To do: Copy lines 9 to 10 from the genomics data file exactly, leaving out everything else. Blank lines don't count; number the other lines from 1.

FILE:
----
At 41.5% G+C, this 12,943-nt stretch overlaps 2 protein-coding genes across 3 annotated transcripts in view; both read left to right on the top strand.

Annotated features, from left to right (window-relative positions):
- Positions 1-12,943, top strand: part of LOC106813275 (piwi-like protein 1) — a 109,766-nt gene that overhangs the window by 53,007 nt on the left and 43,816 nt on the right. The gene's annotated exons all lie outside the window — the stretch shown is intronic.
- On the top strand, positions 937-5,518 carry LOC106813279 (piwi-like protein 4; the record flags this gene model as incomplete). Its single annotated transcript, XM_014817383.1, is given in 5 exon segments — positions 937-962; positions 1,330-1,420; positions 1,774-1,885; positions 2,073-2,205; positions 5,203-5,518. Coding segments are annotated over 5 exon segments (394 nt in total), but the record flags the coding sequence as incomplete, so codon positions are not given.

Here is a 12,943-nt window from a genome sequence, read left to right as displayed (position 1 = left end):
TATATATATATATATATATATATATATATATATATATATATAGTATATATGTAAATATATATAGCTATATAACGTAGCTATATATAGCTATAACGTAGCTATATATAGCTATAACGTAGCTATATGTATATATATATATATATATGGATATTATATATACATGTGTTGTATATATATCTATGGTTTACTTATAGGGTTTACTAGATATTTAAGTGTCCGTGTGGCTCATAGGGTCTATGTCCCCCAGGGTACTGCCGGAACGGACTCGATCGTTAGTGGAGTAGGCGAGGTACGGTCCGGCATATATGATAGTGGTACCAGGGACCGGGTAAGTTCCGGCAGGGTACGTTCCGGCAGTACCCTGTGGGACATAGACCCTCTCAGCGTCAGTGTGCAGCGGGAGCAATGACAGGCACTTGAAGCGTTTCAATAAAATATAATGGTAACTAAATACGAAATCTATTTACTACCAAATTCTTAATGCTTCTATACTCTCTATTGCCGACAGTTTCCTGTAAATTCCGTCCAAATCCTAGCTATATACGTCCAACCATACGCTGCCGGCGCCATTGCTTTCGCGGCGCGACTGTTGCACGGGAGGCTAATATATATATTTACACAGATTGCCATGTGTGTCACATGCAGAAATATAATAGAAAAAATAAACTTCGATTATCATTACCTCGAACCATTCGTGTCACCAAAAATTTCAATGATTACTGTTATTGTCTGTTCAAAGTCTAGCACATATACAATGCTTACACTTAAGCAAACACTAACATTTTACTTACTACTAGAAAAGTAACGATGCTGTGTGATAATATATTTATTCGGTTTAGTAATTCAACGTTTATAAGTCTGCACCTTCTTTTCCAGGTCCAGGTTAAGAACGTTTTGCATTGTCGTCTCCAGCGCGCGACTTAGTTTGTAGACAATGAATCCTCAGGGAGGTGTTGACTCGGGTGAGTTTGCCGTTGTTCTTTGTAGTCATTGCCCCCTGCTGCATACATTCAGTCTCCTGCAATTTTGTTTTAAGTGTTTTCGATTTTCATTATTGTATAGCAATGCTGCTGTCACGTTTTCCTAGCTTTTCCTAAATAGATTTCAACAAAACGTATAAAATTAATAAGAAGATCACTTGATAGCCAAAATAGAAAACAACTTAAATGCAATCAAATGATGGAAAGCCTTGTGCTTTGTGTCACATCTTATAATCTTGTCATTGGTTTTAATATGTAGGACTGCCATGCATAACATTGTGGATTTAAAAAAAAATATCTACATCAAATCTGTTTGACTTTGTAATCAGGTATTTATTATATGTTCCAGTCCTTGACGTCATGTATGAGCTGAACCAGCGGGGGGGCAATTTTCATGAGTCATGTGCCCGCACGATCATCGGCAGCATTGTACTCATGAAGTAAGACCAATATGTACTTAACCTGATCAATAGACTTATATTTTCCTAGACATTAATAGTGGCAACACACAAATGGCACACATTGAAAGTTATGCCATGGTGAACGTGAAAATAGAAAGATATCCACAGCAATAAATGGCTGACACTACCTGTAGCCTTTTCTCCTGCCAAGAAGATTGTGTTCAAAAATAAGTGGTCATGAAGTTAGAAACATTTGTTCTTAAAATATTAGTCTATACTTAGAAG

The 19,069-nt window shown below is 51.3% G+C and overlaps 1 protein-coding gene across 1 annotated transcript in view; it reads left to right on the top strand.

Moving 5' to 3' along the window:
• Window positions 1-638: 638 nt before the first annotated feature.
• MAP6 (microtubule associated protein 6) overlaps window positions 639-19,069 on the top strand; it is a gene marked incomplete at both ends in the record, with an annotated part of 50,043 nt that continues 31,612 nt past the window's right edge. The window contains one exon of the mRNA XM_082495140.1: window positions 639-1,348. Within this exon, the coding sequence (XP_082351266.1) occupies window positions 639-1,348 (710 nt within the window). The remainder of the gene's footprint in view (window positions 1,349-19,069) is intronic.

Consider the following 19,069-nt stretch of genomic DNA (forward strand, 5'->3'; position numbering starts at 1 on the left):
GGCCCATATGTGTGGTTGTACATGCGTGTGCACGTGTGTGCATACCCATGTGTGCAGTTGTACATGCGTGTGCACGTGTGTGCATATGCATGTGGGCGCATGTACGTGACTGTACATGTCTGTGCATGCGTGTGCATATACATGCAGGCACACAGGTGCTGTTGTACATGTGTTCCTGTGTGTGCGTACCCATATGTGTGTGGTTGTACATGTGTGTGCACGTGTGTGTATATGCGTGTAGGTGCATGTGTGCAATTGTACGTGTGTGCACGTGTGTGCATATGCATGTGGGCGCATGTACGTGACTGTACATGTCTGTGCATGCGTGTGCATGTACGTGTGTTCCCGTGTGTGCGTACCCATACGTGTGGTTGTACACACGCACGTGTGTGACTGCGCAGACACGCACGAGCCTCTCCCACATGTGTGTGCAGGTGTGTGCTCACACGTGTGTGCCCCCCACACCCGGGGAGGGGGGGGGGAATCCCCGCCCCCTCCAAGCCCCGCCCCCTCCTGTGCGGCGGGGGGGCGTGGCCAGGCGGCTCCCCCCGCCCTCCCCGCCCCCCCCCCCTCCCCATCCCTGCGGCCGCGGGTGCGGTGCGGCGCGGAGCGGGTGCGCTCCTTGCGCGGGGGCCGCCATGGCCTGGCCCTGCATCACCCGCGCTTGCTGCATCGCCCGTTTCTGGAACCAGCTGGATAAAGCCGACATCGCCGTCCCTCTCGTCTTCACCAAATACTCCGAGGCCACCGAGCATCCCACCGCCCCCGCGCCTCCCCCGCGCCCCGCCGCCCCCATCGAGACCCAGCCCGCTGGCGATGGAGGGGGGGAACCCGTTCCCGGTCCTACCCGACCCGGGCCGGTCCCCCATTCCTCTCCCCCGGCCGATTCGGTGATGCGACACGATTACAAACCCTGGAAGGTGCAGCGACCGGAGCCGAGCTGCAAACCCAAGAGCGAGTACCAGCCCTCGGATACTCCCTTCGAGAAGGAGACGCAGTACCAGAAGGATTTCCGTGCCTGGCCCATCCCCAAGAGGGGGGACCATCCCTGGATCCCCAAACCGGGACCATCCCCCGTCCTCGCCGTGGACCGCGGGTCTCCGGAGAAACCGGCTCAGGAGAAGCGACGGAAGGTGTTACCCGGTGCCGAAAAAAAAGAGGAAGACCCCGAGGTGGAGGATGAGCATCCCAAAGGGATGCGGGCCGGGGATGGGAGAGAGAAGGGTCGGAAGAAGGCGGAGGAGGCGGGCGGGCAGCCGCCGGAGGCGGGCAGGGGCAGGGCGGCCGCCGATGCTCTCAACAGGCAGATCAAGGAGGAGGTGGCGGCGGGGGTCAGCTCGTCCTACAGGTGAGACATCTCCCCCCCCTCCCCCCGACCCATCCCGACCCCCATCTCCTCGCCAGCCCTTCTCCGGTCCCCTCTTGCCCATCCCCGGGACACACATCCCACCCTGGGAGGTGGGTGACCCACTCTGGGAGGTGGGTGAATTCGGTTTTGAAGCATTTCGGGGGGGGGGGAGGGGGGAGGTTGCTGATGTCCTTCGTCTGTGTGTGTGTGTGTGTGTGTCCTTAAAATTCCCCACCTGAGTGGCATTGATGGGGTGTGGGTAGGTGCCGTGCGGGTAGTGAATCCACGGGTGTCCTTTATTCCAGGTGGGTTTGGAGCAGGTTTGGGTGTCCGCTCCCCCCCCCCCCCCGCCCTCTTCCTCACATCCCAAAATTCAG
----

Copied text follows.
• Window positions 1-638: 638 nt before the first annotated feature.
• MAP6 (microtubule associated protein 6) overlaps window positions 639-19,069 on the top strand; it is a gene marked incomplete at both ends in the record, with an annotated part of 50,043 nt that continues 31,612 nt past the window's right edge. The window contains one exon of the mRNA XM_082495140.1: window positions 639-1,348. Within this exon, the coding sequence (XP_082351266.1) occupies window positions 639-1,348 (710 nt within the window). The remainder of the gene's footprint in view (window positions 1,349-19,069) is intronic.